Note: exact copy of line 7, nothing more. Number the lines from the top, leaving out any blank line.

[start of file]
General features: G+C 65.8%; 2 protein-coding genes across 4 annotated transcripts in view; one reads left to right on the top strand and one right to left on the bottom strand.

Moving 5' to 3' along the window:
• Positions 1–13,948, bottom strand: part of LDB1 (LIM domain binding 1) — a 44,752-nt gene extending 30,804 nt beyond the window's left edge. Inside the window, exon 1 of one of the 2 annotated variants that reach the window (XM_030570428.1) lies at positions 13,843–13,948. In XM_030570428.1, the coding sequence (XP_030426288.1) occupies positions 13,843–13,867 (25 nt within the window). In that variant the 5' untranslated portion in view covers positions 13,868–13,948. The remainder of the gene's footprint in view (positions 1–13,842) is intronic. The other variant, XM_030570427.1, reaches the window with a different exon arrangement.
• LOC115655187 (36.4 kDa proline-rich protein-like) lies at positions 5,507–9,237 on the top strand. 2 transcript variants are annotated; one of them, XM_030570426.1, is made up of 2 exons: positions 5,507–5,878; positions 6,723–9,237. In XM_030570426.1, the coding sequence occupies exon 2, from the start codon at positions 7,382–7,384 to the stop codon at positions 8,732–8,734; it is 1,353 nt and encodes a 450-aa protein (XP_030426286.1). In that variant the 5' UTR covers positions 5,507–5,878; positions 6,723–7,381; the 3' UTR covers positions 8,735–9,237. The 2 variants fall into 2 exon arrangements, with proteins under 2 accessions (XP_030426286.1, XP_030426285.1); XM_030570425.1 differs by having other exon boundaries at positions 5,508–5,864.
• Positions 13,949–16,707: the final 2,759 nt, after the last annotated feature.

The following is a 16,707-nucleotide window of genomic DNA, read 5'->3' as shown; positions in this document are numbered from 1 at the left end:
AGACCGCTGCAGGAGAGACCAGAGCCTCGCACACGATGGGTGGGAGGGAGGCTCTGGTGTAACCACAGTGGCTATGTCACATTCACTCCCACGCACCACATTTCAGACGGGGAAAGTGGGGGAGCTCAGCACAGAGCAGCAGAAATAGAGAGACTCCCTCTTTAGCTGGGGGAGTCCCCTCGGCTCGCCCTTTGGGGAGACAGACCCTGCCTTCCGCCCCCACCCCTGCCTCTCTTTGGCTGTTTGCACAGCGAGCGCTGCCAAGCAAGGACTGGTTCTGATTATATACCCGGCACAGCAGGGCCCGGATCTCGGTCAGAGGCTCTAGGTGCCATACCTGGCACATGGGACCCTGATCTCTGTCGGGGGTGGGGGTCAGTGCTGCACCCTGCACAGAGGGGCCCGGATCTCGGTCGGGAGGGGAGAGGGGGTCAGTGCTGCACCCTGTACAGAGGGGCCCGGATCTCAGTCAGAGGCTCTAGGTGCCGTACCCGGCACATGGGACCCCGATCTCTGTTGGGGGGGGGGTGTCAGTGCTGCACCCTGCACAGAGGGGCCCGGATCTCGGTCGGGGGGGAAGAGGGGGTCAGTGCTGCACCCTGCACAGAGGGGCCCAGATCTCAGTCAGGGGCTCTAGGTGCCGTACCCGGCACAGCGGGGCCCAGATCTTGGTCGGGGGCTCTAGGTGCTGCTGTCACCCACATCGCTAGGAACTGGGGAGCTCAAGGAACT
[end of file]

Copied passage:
AGACCGCTGCAGGAGAGACCAGAGCCTCGCACACGATGGGTGGGAGGGAGGCTCTGGTGTAACCACAGTGGCTATGTCACATTCACTCCCACGCACCACATTTCAGACGGGGAAAGTGGGGGAGCTCAGCACAGAGCAGCAGAAATAGAGAGACTCCCTCTTTAGCTGGGGGAGTCCCCTCGGCTCGCCCTTTGGGGAGACAGACCCTGCCTTCCGCCCCCACCCCTGCCTCTCTTTGGCTGTTTGCACAGCGAGCGCTGCCAAGCAAGGACTGGTTCTGATTATATACCCGGCACAGCAGGGCCCGGATCTCGGTCAGAGGCTCTAGGTGCCATACCTGGCACATGGGACCCTGATCTCTGTCGGGGGTGGGGGTCAGTGCTGCACCCTGCACAGAGGGGCCCGGATCTCGGTCGGGAGGGGAGAGGGGGTCAGTGCTGCACCCTGTACAGAGGGGCCCGGATCTCAGTCAGAGGCTCTAGGTGCCGTACCCGGCACATGGGACCCCGATCTCTGTTGGGGGGGGGGTGTCAGTGCTGCACCCTGCACAGAGGGGCCCGGATCTCGGTCGGGGGGGAAGAGGGGGTCAGTGCTGCACCCTGCACAGAGGGGCCCAGATCTCAGTCAGGGGCTCTAGGTGCCGTACCCGGCACAGCGGGGCCCAGATCTTGGTCGGGGGCTCTAGGTGCTGCTGTCACCCACATCGCTAGGAACTGGGGAGCTCAAGGAACT